And despite the new line-up, it is this predecessor who retains control over all the key decisions. What’s more, the public does not see him as responsible for the – by no means insignificant – problems currently faced by Kazakhstan, meaning that he can position himself even more effectively as the nation’s father figure. His legal successor, on the other hand, has to contend with outraged mothers of large families demanding the welfare payments they were promised, with furious Uyghurs and Kazakhs demanding that Kazakhstan intervene on behalf of their relatives in Chinese re-education camps, and a disillusioned urban middle class at risk of social decline. Hardly an auspicious starting point for positioning oneself as a prospective candidate in the presidential elections, which were meant to take place in 2020.

Early elections

Just a month after taking office, Tokayev announced a snap election, which he described as “absolutely necessary” to maintain “social and political harmony” and end “political uncertainty”. Observers believe that the future head of state is likely to be nominated by those already in control of the country, namely the ruling party Nur Otan. The dynastic solution, discussed for years, would have seen Dariga Nazarbayeva, the first president’s eldest daughter, nominated as a candidate. However, that seems unlikely, at least this time round. Through a spokesperson, Nazarbayeva made it clear that she would not be running. Other potential candidates such as Imangali Tasmagambetov, Kazakhstan’s current ambassador to Russia, Almaty city major Bauyrzhan Baibek, or the deputy chairman of the National Security Committee Samat Abisch have refrained from comment so far.[1] Nur Otan will nominate its candidate on 23 April 2019 and there is every indication that his name is Kassym-Jomart Tokayev. The snap election is to his benefit and he clearly has Nazarbayev’s support. He has featured more prominently in the state media in recent days and is attempting to step out of Nazarbayev’s shadow.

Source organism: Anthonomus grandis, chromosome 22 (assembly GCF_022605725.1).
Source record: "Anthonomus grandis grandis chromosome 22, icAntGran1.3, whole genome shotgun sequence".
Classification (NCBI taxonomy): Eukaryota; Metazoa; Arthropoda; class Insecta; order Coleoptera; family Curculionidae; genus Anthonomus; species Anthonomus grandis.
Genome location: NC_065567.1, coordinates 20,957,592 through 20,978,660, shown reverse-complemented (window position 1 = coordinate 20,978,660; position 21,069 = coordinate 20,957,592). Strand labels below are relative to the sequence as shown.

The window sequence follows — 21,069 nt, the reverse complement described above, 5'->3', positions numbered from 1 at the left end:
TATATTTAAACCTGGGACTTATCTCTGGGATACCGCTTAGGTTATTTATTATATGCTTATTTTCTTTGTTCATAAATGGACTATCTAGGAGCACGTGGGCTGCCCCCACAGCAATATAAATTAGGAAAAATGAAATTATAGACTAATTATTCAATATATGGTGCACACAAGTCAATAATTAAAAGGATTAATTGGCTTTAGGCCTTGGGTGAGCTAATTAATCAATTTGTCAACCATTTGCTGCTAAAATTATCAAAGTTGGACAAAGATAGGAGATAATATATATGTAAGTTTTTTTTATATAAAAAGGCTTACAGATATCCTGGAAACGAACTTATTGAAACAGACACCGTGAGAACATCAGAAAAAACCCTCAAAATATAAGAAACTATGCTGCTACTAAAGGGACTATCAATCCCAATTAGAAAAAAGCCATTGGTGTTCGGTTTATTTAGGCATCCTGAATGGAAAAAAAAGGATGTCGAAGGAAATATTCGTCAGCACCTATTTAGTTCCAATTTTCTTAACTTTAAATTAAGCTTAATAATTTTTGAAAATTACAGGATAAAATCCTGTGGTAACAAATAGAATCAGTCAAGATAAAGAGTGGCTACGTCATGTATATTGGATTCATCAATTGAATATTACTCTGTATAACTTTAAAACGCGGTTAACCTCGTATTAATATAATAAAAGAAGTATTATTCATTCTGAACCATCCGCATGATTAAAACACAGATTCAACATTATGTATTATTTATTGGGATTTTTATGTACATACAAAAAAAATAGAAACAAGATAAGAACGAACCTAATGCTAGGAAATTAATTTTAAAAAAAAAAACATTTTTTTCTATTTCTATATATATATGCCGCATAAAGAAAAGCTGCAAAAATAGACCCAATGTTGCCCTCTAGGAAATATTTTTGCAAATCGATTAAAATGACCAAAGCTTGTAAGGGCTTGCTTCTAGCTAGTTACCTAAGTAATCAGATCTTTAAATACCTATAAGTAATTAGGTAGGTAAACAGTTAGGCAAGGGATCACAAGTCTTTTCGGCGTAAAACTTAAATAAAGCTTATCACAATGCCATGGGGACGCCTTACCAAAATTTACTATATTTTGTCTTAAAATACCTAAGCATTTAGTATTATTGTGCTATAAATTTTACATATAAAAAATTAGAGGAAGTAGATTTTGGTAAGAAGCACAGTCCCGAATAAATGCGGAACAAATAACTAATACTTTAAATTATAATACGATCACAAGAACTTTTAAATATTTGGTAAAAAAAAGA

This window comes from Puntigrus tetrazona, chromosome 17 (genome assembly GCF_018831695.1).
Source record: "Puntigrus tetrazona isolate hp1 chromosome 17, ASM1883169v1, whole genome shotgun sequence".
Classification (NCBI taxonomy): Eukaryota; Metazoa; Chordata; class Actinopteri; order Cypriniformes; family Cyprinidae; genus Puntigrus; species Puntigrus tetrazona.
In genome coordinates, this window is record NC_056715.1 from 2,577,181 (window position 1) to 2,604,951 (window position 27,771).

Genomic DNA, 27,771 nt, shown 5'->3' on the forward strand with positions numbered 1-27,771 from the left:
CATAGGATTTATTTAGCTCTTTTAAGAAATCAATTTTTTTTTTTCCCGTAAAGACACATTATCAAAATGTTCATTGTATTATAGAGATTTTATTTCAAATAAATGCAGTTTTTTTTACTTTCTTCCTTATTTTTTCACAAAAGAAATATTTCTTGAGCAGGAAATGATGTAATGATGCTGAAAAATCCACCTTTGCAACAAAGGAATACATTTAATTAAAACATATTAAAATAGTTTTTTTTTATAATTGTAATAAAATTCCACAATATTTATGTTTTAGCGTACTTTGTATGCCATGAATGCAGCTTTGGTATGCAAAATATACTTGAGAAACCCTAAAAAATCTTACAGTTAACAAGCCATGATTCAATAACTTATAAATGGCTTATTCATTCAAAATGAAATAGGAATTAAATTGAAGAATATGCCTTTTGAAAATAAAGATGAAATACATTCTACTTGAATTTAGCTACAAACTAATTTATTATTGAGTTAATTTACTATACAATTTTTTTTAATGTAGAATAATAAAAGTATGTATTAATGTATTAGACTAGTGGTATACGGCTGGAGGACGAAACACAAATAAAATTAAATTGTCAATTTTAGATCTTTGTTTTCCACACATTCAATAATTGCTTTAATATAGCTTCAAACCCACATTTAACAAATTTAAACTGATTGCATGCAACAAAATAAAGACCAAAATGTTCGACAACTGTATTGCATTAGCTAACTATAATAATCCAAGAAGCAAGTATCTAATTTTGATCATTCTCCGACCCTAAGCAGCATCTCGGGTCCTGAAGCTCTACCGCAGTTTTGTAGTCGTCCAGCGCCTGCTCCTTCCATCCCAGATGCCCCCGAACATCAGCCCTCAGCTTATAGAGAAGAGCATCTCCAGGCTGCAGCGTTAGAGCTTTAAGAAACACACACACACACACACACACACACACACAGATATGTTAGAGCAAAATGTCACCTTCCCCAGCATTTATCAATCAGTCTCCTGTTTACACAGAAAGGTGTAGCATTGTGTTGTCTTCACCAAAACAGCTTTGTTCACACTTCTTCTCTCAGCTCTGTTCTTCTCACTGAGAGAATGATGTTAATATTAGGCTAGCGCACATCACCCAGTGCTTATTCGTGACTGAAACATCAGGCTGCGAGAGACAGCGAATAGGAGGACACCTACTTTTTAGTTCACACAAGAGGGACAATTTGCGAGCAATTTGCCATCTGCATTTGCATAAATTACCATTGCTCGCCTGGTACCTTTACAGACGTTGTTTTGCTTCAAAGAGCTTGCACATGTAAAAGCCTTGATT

Everything going to plan?

Despite the apparent bombshell of Nazarbayev’s resignation in mid March, it was undoubtedly a strategic move that was long in the making and meticulously prepared. The political powers mentioned above have been formally granted to him for the duration of his lifetime, along with a guarantee of immunity for himself and his family – by no means insignificant. Some of his loyal allies have been awarded key positions. And in a clever psychological move, the Constitutional Council’s decision in February 2019 affirming Nazarbayev’s right to resign was widely publicised.

The possibility cannot be precluded that the early elections were pre-planned as well. Contrary to what much of the media coverage says, Nazarbayev did not state explicitly in his resignation speech that Tokayev would remain in office until 2020; he merely cited the relevant provisions of the constitution. What seems certain is that bringing the elections forward was another cautious step in the Leader of the Nation’s withdrawal from public life, indicating that the decision on who will be the new president is not quite as unimportant as the public reaction would suggest. Let’s hope that after the elections, the political elite will finally turn its attention to the economic, social and structural reforms that Kazakhstan so urgently needs.


[1] As at 12 April 2019


Beate Eschment is a Central Asia expert and researcher at ZOiS. She is also the editor of Zentralasien-Analysen. Her current research focuses on identity formation and interest representation among national minorities in Kazakhstan.